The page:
December 17, 2023

“The Agnus Dei” – The 3rd Sunday in Advent

Passage: John 1:6-8, 19-28 , “There was a man sent from God, whose name was John. He came as a witness, to bear witness about the light, that all might believe through him. He was not the light, but came to bear witness about the light.”

I. The Face in the Crowd
There's something compelling about John the Baptist. It probably isn't only the camels' hair wardrobe or the diet of locusts and wild honey. There's a commanding presence about him, something that makes you stop and take notice. There must be: All of Judea is flocking to hear this strangely — clad man, yearning to hear a message of baptism, repentance and the remission of sins. He speaks with a rare authority, and the people determine that he can't just be John, son of Zacharias. He must be something more.


"Are you the Christ?" they ask. It would make sense. This powerful man is no respecter of persons; he's the sort who will even tell soldiers what they ought to be doing. Oh, Israel has waited a long time for the Christ, the One who will vanquish their enemies and rule forever. Is John the long-awaited Messiah? No, he confesses openly. "I am not the Christ." "What then?


Are you Elijah?" they prod. Oh, for the return of Elijah, the prophet who spoke God's Word and brought famine to the land, then spoke again and brought the rains. The man who raised the widow's son from death to life, who called down fire from heaven and stood up against 400 prophets of Baal. He was taken to heaven in a fiery chariot, you know; perhaps he's making an encore appearance, disguised as John the Baptist. "Are you Elijah?" they ask. "I am not," says John. Strike two.


"Are you the Prophet?" others inquire. The great prophet Moses declared that God would send another one like him to preach to the people of Israel; and it was during the time of Moses that ten plagues afflicted Israel, the Red Sea parted, and manna fell from heaven. Look at the results of John's preaching -- everybody's coming to hear. If John is the Prophet foretold by Moses, wow! He's just getting warmed up, so stick around to see the fireworks. "Are you the Prophet?" they ask. His answer is a simple "No."


"Who are you, that we may give an answer to those who sent us? What do you say about yourself?" John replies, "I am 'the voice of one crying in the wilderness: "Make straight the way of the LORD," 'as the prophet Isaiah said.'" So that's it. John is the Voice. For all of his authority and presence and charisma, he's just the preparer, the forerunner. And the Voice is preparing the way for no one less than the LORD. John is not the Christ; but his message means the Christ is coming.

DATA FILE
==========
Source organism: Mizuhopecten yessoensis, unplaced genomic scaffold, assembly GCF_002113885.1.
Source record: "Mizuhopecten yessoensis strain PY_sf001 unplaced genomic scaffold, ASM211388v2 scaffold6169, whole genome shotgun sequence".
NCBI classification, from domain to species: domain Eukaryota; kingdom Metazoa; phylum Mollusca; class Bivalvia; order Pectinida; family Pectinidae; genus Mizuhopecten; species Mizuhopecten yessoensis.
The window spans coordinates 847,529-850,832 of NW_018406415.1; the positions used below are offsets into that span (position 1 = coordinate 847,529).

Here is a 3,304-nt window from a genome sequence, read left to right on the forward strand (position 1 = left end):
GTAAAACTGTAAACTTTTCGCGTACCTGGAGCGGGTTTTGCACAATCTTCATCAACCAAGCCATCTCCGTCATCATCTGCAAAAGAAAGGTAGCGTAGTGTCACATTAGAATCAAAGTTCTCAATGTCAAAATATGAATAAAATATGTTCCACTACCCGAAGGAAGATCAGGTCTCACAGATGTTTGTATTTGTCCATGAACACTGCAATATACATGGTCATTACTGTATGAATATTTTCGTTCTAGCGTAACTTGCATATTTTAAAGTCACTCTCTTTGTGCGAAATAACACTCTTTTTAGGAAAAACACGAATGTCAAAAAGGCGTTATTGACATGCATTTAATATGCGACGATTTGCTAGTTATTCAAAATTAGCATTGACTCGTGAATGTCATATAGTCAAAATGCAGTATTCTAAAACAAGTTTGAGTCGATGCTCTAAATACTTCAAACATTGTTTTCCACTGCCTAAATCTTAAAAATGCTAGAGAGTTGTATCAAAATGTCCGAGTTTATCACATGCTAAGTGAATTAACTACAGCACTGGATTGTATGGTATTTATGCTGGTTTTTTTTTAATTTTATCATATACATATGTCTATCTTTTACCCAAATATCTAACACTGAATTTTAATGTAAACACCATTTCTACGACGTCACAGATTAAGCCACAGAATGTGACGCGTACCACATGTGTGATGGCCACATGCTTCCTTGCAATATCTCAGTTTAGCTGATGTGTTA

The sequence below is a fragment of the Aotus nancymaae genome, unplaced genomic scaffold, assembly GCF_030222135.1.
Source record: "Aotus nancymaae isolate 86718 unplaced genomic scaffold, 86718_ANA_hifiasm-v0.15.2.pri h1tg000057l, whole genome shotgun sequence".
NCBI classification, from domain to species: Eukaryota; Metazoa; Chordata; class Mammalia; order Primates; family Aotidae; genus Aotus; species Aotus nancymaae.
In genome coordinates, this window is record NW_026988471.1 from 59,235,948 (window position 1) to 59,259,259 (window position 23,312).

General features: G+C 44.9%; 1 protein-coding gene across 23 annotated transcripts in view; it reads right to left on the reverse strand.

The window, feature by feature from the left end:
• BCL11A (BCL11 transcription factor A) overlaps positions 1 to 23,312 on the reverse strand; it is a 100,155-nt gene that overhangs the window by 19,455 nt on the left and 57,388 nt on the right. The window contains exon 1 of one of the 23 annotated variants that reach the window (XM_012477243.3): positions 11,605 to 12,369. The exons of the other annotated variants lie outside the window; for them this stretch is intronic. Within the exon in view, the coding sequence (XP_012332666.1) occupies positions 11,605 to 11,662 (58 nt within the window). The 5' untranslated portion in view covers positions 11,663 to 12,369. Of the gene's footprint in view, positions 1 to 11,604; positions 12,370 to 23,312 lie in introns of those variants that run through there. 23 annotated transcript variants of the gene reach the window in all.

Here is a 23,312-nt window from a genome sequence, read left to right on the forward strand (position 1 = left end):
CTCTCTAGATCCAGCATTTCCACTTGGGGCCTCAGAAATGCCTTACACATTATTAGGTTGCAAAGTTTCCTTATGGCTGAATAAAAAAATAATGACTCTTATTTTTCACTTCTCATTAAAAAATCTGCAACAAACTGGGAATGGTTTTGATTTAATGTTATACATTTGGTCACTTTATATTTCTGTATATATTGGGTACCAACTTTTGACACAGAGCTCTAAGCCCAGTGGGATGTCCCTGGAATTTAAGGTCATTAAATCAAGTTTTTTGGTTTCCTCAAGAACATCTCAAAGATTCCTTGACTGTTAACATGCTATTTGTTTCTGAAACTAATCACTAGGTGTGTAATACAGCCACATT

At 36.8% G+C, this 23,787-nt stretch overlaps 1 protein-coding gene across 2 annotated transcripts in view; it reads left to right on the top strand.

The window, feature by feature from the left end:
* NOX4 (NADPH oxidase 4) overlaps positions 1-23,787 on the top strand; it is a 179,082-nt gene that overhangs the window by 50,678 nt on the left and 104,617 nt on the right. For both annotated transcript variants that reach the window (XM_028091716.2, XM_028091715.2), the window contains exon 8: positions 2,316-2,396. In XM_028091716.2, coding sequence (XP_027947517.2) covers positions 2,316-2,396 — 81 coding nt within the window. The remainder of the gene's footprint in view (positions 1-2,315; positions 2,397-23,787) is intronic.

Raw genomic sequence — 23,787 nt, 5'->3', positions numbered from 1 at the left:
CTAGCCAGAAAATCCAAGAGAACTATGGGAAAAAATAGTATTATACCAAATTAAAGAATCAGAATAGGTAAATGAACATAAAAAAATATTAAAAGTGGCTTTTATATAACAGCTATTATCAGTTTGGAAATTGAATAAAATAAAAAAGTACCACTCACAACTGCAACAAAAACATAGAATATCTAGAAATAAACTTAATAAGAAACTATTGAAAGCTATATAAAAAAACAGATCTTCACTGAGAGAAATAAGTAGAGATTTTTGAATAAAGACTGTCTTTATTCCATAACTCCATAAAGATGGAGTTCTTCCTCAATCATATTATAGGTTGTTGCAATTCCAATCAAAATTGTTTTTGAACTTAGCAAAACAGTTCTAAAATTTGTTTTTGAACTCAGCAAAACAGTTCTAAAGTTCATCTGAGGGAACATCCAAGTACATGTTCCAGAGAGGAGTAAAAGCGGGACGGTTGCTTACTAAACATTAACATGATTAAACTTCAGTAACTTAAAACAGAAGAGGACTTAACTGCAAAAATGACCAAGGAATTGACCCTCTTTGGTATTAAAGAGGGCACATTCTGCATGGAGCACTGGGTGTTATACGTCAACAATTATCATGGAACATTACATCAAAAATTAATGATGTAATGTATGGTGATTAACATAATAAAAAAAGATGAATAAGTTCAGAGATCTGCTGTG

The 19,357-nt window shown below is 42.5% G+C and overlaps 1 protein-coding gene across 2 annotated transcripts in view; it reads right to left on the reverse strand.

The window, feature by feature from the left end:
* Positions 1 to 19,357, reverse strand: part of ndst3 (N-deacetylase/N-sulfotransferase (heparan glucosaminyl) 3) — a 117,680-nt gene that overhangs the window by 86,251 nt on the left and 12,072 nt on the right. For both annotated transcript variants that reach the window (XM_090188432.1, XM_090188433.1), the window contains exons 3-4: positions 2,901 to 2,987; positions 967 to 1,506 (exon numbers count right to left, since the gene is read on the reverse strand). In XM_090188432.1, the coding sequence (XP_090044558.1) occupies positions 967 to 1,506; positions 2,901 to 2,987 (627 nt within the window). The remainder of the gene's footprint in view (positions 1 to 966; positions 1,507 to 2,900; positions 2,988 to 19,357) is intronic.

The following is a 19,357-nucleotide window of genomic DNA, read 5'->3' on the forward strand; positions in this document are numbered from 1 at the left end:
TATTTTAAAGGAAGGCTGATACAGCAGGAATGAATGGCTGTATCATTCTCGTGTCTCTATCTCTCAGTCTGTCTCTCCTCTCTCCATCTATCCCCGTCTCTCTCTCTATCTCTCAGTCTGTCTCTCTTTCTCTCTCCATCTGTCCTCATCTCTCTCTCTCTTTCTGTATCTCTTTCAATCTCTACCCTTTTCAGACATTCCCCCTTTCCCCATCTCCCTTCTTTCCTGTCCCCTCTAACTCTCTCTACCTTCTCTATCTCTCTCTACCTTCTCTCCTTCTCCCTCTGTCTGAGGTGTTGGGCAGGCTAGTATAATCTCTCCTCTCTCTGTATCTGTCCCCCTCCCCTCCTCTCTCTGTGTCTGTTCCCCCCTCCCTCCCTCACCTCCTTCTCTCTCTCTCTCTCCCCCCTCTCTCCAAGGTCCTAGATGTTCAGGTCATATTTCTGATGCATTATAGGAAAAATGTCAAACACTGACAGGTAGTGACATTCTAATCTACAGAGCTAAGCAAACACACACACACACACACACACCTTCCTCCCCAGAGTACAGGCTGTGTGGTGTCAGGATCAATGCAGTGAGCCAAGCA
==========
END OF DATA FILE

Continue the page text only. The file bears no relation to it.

And if this is the messenger, what will the Christ be like? Surely He will stand out head and shoulders above the crowd. There will the handsomeness of power about him, a strength and authority that is apparent to all. There will have to be: If the Christ is the One anointed by God in order to save His people, govern and lift them up forever, then He must be strong and powerful. Persuasive -- a leader who stands out. John's presence means that He is coming, He is near. And oh, yes: You'll know Him when you see Him. Won't you?


Some sent by the Pharisees ask one more question: "Why then do you baptize if you are not the Christ, nor Elijah, nor the prophet?" John answers: "I baptize with water, but there stands One among you whom you do not know. It is He who, coming after me, is preferred before me, whose sandal strap I am not worthy to loose." What did he say? "There stands One among you whom you do not know." He's already here! He stands among them, the One so great that John isn't worthy to loose his sandal strap. He's there, in the crowd; but they don't know Him. It's kind of strange. You'd think that they'd recognize someone who was greater than John, Elijah and Moses. The One who flattens the hills and raises valleys. The One they call the Lion of the tribe of Judah. Being pretty good judges of character and all, you'd think they'd sense something. But they don't. They don't recognize Him. He has no special form or comeliness that makes Him stand out; apparently, there is no beauty about Him that makes Him attractive or desirable. He's just a face in the crowd.